Friday, September 09, 2016

The Psychology and Sociology of IP, patents

Session 2: Why do companies patent?

Discussion leaders: Lisa Ouellette: Accounts indicate that non-incentive reasons drive much patenting, contrary to standard incentive story.  What do sociologists etc. think about this divide in accounts?  Sociology/psychology give us tools when economic rationality (or what the economists say rationality is) falls short.  How do those fields feel about our cooptation, mostly from a law & econ perspective?

Economic rationality of individual firm choice is different from whether patenting is utility- or welfare-maximizing. Evidence of whether they’re needed for commercialization is shaky, but that’s different from the question of why firms patent.

Burk on sociology of patenting: he says it’s irrational b/c most patents are unenforced unlicensed and ignored.  [Quoting Lemley saying that, Burk points out.]  But that’s like saying buying options is irrational b/c most options don’t pan out. The total rents from patents are larger than the total costs; similarly true for university patent licensing income v. costs overall, even w/a lot of losers. 

Dan Burk: most of our discussion is oriented to individuals b/c at the end of the day it’s natural people who invent things, as patent though not © recognizes. At the same time, we know this happens in organizational contexts.  Interested in how often the phrase “tell a story” came up.  There are certain themes, narratives, stories that lend cohesion/coherence to social activities—trying to expand the stories beyond economic ones that are common in our field. 

Concepts of efficiency and welfare and preferences are socially constructed—economics doesn’t talk about how preferences are constructed or where they come from, and that is exactly what we are concerned with.  Small level differences in reactions—Brownian motion—engineers and managers may have different reactions to changes.  Network models are another approach.  Theory of the firm appears outdated to many sociologists; networks instead. Formal legal structure of the firm may not be relevant. Some organizations are within, others outside the firm.  We have surveys (which may be methodologically flawed by others’ standards), but we don’t have fieldwork where you embed over months/years. What people tell you they do and what they do may not be the same. How do we add that to the kit?  Sociologist may spend 7 years studying chefs, but most of us don’t have the training to know what to do and tenure etc. norms mean that we can’t do that and hope to thrive in our careers.

Commentators: Tim Holbrook: Race/gender play big roles.  W/in the institutions, patents are currency: example, wall of names at business showing who had patents—didn’t care what the patent was for or how much money it made to get on the wall.  Externally it may not look rational but has internal productivity payoff. Norm-setting in institutions.  Patents may also have more salience in helping develop brands, goodwill in today’s society.  Global question: clearly empirical evidence suggests that patents don’t operate in the traditional ways to incentivize invention. Has that always been true?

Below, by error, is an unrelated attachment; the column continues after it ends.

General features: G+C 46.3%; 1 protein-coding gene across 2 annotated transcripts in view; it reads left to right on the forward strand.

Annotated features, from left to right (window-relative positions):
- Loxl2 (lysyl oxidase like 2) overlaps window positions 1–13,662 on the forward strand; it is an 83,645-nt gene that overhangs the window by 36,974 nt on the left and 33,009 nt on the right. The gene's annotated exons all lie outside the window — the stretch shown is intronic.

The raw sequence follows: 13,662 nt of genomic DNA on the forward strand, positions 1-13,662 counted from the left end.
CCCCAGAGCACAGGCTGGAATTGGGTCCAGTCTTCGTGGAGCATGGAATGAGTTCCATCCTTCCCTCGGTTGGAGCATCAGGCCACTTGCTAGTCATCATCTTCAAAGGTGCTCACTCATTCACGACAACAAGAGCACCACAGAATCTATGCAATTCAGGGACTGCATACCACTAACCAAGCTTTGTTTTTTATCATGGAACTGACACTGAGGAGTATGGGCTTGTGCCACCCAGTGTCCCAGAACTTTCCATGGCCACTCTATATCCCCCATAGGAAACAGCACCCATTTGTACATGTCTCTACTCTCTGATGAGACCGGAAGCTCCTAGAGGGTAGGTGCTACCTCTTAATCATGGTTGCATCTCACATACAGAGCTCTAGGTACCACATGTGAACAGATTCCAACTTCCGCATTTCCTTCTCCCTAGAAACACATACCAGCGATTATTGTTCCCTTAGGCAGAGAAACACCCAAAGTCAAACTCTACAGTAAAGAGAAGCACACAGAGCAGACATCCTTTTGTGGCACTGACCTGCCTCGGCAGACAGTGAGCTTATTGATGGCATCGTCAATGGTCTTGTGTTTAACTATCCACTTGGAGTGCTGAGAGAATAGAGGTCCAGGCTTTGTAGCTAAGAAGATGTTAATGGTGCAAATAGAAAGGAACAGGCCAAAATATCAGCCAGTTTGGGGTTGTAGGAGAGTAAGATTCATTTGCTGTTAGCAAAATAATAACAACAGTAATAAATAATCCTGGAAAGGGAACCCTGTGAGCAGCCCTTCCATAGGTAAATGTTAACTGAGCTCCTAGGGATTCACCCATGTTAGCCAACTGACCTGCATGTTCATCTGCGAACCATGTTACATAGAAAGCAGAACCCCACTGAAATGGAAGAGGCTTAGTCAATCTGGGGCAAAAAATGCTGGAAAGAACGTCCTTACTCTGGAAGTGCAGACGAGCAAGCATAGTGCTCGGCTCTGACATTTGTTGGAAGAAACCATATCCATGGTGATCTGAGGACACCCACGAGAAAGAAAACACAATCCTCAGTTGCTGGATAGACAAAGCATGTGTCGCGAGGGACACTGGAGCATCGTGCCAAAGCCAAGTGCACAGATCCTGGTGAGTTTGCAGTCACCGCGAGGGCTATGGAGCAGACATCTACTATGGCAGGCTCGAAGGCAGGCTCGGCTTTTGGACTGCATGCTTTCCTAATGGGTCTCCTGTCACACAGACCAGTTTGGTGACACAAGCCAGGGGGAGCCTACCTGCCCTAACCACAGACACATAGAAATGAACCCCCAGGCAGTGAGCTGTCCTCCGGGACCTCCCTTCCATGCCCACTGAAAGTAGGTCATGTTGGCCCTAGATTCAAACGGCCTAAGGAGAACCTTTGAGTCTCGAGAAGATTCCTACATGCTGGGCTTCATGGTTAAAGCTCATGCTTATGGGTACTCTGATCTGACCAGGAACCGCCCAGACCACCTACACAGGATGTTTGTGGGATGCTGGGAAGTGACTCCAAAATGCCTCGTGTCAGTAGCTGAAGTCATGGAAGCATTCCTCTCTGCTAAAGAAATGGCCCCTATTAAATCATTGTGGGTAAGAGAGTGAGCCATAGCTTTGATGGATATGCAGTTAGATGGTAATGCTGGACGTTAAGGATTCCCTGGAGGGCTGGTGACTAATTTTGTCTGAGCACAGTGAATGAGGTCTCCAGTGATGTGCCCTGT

Peter Lee: Economic reasons for patenting: can be socially rational to follow myths, and even economically rational: if you don’t follow these myths, market may punish you.  Irrational exuberance of markets; shareholders have certain expectations for what companies do and reward/punish. Narrative of patenting as semantically equivalent to patenting is important—if used as innovation proxy, may be misleading.  Smaller companies and larger may differ in reasons: need to accumulate capital/send signals may be more important for smaller.  Smaller cos. often tend to be more innovative; patent or perish may be the dynamic. Stage of company also matters.  20 inventers at MakerFair: those who just started out, excited about idea, didn’t know/care much about patents/IP. More sophisticated entrepeneurs, those seeking financing, claimed savvy/ were seeking patent protection.

Different types of companies, here including universities. Sociological evolution of university from anti-commercial to remarkable shift to seeing patents as part of own institutional mission.  Scientists encourage tech transfer offices to patent, seek out licensees, go to work for them.

Lemley: Patent wall is important—you see it for individuals, at companies, in marketing literature—people value it in some way.  Do they value it in a way IP law ought to care about?  Holbrook called it an incentive to generate ideas, and that might be true, but it’s also possible that it’s an incentive to turn uncodified knowledge you’d have anyway over to the patent office, with unclear social benefits/costs. Maybe it’s just triggering the segmenting of things that otherwise wouldn’t have been worth patenting or would otherwise have been put together into one large entity, which could be a bad thing for society.  A lot of what we want here is a metric for innovation and we suck at measuring it. The number of economists who make careers by using patent counts as a proxy for innovation suggests that this is really a usable metric even by people who are fairly sophisticated and probably ought to know better. The desire for such a metric by scholars and companies may be driving us to valorize patents.